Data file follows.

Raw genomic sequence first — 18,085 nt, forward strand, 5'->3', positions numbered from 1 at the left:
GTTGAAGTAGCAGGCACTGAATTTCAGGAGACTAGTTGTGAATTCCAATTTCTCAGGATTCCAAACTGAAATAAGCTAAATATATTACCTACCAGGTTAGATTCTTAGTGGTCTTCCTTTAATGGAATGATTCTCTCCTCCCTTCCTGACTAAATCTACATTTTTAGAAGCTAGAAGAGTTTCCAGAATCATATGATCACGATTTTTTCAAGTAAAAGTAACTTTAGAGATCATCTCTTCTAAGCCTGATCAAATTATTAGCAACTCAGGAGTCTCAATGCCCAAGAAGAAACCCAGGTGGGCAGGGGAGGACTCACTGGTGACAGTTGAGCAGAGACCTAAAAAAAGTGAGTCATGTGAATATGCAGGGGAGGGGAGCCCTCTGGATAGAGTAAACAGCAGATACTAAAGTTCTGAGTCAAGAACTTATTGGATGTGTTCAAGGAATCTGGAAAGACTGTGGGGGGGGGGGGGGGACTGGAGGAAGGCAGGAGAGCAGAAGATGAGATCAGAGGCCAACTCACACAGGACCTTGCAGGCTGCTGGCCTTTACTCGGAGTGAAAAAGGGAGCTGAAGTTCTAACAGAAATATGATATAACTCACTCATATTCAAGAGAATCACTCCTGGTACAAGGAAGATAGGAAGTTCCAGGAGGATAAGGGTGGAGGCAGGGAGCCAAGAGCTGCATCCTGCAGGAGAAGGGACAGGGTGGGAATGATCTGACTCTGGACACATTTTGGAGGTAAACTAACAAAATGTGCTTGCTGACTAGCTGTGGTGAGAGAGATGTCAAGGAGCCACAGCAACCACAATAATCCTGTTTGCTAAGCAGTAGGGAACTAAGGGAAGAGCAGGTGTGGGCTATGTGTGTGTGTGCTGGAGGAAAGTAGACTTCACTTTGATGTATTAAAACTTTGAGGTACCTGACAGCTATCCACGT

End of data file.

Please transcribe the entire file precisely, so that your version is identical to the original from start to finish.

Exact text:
Raw genomic sequence first — 18,085 nt, forward strand, 5'->3', positions numbered from 1 at the left:
GTTGAAGTAGCAGGCACTGAATTTCAGGAGACTAGTTGTGAATTCCAATTTCTCAGGATTCCAAACTGAAATAAGCTAAATATATTACCTACCAGGTTAGATTCTTAGTGGTCTTCCTTTAATGGAATGATTCTCTCCTCCCTTCCTGACTAAATCTACATTTTTAGAAGCTAGAAGAGTTTCCAGAATCATATGATCACGATTTTTTCAAGTAAAAGTAACTTTAGAGATCATCTCTTCTAAGCCTGATCAAATTATTAGCAACTCAGGAGTCTCAATGCCCAAGAAGAAACCCAGGTGGGCAGGGGAGGACTCACTGGTGACAGTTGAGCAGAGACCTAAAAAAAGTGAGTCATGTGAATATGCAGGGGAGGGGAGCCCTCTGGATAGAGTAAACAGCAGATACTAAAGTTCTGAGTCAAGAACTTATTGGATGTGTTCAAGGAATCTGGAAAGACTGTGGGGGGGGGGGGGGGACTGGAGGAAGGCAGGAGAGCAGAAGATGAGATCAGAGGCCAACTCACACAGGACCTTGCAGGCTGCTGGCCTTTACTCGGAGTGAAAAAGGGAGCTGAAGTTCTAACAGAAATATGATATAACTCACTCATATTCAAGAGAATCACTCCTGGTACAAGGAAGATAGGAAGTTCCAGGAGGATAAGGGTGGAGGCAGGGAGCCAAGAGCTGCATCCTGCAGGAGAAGGGACAGGGTGGGAATGATCTGACTCTGGACACATTTTGGAGGTAAACTAACAAAATGTGCTTGCTGACTAGCTGTGGTGAGAGAGATGTCAAGGAGCCACAGCAACCACAATAATCCTGTTTGCTAAGCAGTAGGGAACTAAGGGAAGAGCAGGTGTGGGCTATGTGTGTGTGTGCTGGAGGAAAGTAGACTTCACTTTGATGTATTAAAACTTTGAGGTACCTGACAGCTATCCACGT